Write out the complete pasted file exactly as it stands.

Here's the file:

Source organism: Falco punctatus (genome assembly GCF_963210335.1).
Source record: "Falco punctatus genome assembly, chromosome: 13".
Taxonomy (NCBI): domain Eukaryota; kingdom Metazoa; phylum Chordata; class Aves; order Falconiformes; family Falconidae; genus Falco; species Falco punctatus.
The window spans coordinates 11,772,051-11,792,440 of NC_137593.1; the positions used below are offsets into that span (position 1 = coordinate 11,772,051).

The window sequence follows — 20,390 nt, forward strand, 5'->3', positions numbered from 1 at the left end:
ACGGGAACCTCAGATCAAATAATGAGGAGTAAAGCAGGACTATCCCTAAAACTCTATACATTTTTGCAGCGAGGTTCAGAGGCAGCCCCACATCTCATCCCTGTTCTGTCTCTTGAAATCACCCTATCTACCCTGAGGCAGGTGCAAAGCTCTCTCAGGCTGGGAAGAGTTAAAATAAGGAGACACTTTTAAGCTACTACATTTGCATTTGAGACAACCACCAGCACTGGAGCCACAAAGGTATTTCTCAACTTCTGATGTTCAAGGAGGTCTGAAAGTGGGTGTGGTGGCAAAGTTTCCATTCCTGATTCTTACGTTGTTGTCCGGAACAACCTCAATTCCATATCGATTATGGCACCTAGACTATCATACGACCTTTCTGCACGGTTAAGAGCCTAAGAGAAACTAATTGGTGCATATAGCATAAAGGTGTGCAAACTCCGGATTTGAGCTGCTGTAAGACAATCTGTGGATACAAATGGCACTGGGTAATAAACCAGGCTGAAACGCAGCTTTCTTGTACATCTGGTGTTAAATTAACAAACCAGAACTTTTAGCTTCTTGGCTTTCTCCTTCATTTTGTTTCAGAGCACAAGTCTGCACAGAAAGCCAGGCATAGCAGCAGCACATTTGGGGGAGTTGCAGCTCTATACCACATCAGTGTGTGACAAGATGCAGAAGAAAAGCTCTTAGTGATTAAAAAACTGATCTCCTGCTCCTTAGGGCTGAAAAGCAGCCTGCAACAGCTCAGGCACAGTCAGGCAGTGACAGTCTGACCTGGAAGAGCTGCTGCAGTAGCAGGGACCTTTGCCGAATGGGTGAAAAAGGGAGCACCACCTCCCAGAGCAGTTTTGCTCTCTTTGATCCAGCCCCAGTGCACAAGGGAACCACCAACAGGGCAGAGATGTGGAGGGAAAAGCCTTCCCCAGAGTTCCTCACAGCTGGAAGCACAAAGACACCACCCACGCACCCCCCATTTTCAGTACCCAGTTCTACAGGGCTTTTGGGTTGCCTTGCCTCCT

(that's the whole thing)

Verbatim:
Source organism: Falco punctatus (genome assembly GCF_963210335.1).
Source record: "Falco punctatus genome assembly, chromosome: 13".
Taxonomy (NCBI): domain Eukaryota; kingdom Metazoa; phylum Chordata; class Aves; order Falconiformes; family Falconidae; genus Falco; species Falco punctatus.
The window spans coordinates 11,772,051-11,792,440 of NC_137593.1; the positions used below are offsets into that span (position 1 = coordinate 11,772,051).

The window sequence follows — 20,390 nt, forward strand, 5'->3', positions numbered from 1 at the left end:
ACGGGAACCTCAGATCAAATAATGAGGAGTAAAGCAGGACTATCCCTAAAACTCTATACATTTTTGCAGCGAGGTTCAGAGGCAGCCCCACATCTCATCCCTGTTCTGTCTCTTGAAATCACCCTATCTACCCTGAGGCAGGTGCAAAGCTCTCTCAGGCTGGGAAGAGTTAAAATAAGGAGACACTTTTAAGCTACTACATTTGCATTTGAGACAACCACCAGCACTGGAGCCACAAAGGTATTTCTCAACTTCTGATGTTCAAGGAGGTCTGAAAGTGGGTGTGGTGGCAAAGTTTCCATTCCTGATTCTTACGTTGTTGTCCGGAACAACCTCAATTCCATATCGATTATGGCACCTAGACTATCATACGACCTTTCTGCACGGTTAAGAGCCTAAGAGAAACTAATTGGTGCATATAGCATAAAGGTGTGCAAACTCCGGATTTGAGCTGCTGTAAGACAATCTGTGGATACAAATGGCACTGGGTAATAAACCAGGCTGAAACGCAGCTTTCTTGTACATCTGGTGTTAAATTAACAAACCAGAACTTTTAGCTTCTTGGCTTTCTCCTTCATTTTGTTTCAGAGCACAAGTCTGCACAGAAAGCCAGGCATAGCAGCAGCACATTTGGGGGAGTTGCAGCTCTATACCACATCAGTGTGTGACAAGATGCAGAAGAAAAGCTCTTAGTGATTAAAAAACTGATCTCCTGCTCCTTAGGGCTGAAAAGCAGCCTGCAACAGCTCAGGCACAGTCAGGCAGTGACAGTCTGACCTGGAAGAGCTGCTGCAGTAGCAGGGACCTTTGCCGAATGGGTGAAAAAGGGAGCACCACCTCCCAGAGCAGTTTTGCTCTCTTTGATCCAGCCCCAGTGCACAAGGGAACCACCAACAGGGCAGAGATGTGGAGGGAAAAGCCTTCCCCAGAGTTCCTCACAGCTGGAAGCACAAAGACACCACCCACGCACCCCCCATTTTCAGTACCCAGTTCTACAGGGCTTTTGGGTTGCCTTGCCTCCT